All this to say this is getting complicated.
So here is the conflict. The Brier (and Scotties) is our National Championship. It is supposed to determine the best team in the country. However, to get there, we still have a structure that is based on Provincial qualification, (with rules that vary by province) and require you to pick players from that given province.

The fear is that if we give up the notion of provinces, we give up what makes the Brier special. Yet if we hold on too tightly to the notion of provinces, we risk making the Brier a 2nd class event.

All of this raises a number of existential questions, and the answers lie at the core of finding a way forward:
  • What makes the Brier magical? What makes it so special?  
  • Do fans need to see the best curlers, or do they want to see their province represented?
  • What do we do with the “Fringe” provinces (like PEI, and the Territories), where only a handful of teams are even signing up? Do they “deserve” a spot at our National Championship?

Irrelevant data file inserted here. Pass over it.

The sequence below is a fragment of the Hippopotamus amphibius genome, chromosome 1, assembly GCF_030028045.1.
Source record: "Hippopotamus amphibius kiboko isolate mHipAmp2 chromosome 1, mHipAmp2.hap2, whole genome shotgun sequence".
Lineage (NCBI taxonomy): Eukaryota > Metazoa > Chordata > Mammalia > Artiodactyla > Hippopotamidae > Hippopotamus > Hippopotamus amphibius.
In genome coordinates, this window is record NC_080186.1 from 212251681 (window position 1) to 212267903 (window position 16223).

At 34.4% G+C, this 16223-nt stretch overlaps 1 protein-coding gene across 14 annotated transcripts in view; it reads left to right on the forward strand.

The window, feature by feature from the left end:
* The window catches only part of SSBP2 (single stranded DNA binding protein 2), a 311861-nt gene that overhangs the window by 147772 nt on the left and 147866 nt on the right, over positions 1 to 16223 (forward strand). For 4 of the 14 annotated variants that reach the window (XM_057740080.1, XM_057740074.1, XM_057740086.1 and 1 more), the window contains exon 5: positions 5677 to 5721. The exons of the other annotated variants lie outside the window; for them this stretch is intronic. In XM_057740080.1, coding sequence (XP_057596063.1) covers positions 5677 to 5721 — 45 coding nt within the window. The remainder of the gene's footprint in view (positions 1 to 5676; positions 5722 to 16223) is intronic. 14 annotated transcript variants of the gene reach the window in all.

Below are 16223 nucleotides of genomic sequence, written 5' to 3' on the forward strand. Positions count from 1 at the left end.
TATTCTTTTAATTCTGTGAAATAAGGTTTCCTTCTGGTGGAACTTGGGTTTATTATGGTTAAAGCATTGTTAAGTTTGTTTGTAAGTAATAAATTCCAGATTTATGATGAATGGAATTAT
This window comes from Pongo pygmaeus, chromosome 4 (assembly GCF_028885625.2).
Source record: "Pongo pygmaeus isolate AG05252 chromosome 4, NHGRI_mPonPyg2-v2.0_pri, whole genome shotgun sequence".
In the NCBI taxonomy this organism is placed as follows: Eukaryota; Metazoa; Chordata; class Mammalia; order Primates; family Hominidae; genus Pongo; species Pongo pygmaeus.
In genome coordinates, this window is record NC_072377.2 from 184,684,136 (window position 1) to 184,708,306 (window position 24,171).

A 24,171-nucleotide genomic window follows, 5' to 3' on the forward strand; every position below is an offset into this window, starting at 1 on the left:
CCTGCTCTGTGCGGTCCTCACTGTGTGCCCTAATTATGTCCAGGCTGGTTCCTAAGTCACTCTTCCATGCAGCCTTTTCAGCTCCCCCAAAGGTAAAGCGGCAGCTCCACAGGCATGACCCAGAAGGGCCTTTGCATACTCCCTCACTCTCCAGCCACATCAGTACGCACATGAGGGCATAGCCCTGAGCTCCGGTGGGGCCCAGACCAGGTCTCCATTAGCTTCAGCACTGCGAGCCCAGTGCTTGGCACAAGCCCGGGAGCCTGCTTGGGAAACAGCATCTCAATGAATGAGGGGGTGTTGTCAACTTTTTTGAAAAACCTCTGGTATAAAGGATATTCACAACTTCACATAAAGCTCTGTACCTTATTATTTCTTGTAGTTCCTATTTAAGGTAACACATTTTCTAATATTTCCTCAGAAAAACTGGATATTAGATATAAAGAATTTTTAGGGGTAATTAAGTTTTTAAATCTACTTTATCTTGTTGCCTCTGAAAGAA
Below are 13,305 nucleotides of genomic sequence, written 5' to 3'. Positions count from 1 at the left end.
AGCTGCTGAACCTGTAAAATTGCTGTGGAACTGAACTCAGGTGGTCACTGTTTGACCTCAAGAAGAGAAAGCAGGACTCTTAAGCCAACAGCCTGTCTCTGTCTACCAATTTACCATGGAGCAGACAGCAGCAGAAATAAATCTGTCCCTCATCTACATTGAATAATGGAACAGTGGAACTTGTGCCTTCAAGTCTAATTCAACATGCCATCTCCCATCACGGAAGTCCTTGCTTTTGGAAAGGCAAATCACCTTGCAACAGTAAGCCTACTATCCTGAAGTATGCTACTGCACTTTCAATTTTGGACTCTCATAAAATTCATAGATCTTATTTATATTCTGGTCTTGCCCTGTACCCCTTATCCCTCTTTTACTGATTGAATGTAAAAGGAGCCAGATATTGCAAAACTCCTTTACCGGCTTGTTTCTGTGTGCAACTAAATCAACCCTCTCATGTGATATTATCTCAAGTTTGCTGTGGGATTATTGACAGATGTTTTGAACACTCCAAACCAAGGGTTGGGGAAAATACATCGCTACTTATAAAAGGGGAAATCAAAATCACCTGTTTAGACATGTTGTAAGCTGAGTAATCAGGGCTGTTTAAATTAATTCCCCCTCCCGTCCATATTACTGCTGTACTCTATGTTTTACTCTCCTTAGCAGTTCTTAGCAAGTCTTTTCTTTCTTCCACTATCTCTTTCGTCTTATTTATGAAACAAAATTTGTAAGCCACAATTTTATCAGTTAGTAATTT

• If we started over with a blank piece of paper – how would we do this?

So here is my proposed Brier:

First, let’s start with what we need:

  • We need to have the best teams there. A “Tier-2” Brier just will not sell. If we exclude the Pro teams – the Brier is lost.
  • We need to have some notion of Provincial / Territorial / Regional representation.
  • I think we need to make it somewhat fair from a qualification standpoint. I think one of the biggest problems with the current Brier is the fact that qualifying is unbelievably hard in some provinces/territories and painfully easy in others. This has always been the case, and for sure it is one of the weaknesses of the Brier. It means that you sometimes have mediocre teams at our National championship, and this is not in anyone’s best interest. There is nothing magical about a team that you know will go 0-11 before the week starts.

So here is The Mike Fournier Solution:

12 Teams (screw the pool format):